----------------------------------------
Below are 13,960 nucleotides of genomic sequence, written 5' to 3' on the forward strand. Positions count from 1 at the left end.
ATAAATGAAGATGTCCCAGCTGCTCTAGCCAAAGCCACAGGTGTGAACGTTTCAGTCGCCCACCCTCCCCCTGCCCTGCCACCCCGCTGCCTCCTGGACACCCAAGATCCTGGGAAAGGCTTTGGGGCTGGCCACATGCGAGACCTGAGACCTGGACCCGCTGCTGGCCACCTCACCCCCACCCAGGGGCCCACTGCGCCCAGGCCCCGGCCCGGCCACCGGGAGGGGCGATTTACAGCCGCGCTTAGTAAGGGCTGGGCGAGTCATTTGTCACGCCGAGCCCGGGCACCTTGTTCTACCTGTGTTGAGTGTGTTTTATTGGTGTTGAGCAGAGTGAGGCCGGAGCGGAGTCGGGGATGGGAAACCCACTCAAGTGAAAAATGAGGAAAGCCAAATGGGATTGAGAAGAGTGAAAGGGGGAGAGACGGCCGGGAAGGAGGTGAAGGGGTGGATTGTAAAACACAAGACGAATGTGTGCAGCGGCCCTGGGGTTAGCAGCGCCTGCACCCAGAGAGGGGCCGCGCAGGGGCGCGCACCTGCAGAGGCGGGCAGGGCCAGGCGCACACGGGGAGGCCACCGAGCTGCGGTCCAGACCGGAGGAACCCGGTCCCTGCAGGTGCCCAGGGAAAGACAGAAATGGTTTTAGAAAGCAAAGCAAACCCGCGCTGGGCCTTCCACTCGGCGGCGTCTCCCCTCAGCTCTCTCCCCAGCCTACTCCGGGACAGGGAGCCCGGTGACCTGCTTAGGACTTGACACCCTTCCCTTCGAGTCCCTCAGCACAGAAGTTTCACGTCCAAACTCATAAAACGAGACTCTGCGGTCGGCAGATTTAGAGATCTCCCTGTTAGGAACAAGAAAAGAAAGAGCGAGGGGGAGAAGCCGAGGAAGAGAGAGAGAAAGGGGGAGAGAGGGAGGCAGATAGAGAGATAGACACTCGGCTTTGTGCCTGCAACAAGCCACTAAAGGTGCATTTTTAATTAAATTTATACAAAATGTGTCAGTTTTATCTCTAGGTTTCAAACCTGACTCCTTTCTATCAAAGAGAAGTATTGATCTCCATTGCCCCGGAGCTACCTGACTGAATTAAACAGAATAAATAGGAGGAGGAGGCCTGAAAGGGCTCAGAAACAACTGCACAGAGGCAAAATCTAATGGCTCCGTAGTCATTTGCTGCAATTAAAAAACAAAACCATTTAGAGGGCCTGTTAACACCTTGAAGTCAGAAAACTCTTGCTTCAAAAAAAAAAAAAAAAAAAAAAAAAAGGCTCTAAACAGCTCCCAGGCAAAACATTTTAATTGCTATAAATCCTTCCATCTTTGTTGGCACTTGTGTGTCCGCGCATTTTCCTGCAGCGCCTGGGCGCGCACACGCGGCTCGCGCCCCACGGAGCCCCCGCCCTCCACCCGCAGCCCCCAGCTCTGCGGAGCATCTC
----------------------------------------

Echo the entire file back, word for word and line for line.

Below are 13,960 nucleotides of genomic sequence, written 5' to 3' on the forward strand. Positions count from 1 at the left end.
ATAAATGAAGATGTCCCAGCTGCTCTAGCCAAAGCCACAGGTGTGAACGTTTCAGTCGCCCACCCTCCCCCTGCCCTGCCACCCCGCTGCCTCCTGGACACCCAAGATCCTGGGAAAGGCTTTGGGGCTGGCCACATGCGAGACCTGAGACCTGGACCCGCTGCTGGCCACCTCACCCCCACCCAGGGGCCCACTGCGCCCAGGCCCCGGCCCGGCCACCGGGAGGGGCGATTTACAGCCGCGCTTAGTAAGGGCTGGGCGAGTCATTTGTCACGCCGAGCCCGGGCACCTTGTTCTACCTGTGTTGAGTGTGTTTTATTGGTGTTGAGCAGAGTGAGGCCGGAGCGGAGTCGGGGATGGGAAACCCACTCAAGTGAAAAATGAGGAAAGCCAAATGGGATTGAGAAGAGTGAAAGGGGGAGAGACGGCCGGGAAGGAGGTGAAGGGGTGGATTGTAAAACACAAGACGAATGTGTGCAGCGGCCCTGGGGTTAGCAGCGCCTGCACCCAGAGAGGGGCCGCGCAGGGGCGCGCACCTGCAGAGGCGGGCAGGGCCAGGCGCACACGGGGAGGCCACCGAGCTGCGGTCCAGACCGGAGGAACCCGGTCCCTGCAGGTGCCCAGGGAAAGACAGAAATGGTTTTAGAAAGCAAAGCAAACCCGCGCTGGGCCTTCCACTCGGCGGCGTCTCCCCTCAGCTCTCTCCCCAGCCTACTCCGGGACAGGGAGCCCGGTGACCTGCTTAGGACTTGACACCCTTCCCTTCGAGTCCCTCAGCACAGAAGTTTCACGTCCAAACTCATAAAACGAGACTCTGCGGTCGGCAGATTTAGAGATCTCCCTGTTAGGAACAAGAAAAGAAAGAGCGAGGGGGAGAAGCCGAGGAAGAGAGAGAGAAAGGGGGAGAGAGGGAGGCAGATAGAGAGATAGACACTCGGCTTTGTGCCTGCAACAAGCCACTAAAGGTGCATTTTTAATTAAATTTATACAAAATGTGTCAGTTTTATCTCTAGGTTTCAAACCTGACTCCTTTCTATCAAAGAGAAGTATTGATCTCCATTGCCCCGGAGCTACCTGACTGAATTAAACAGAATAAATAGGAGGAGGAGGCCTGAAAGGGCTCAGAAACAACTGCACAGAGGCAAAATCTAATGGCTCCGTAGTCATTTGCTGCAATTAAAAAACAAAACCATTTAGAGGGCCTGTTAACACCTTGAAGTCAGAAAACTCTTGCTTCAAAAAAAAAAAAAAAAAAAAAAAAAAGGCTCTAAACAGCTCCCAGGCAAAACATTTTAATTGCTATAAATCCTTCCATCTTTGTTGGCACTTGTGTGTCCGCGCATTTTCCTGCAGCGCCTGGGCGCGCACACGCGGCTCGCGCCCCACGGAGCCCCCGCCCTCCACCCGCAGCCCCCAGCTCTGCGGAGCATCTC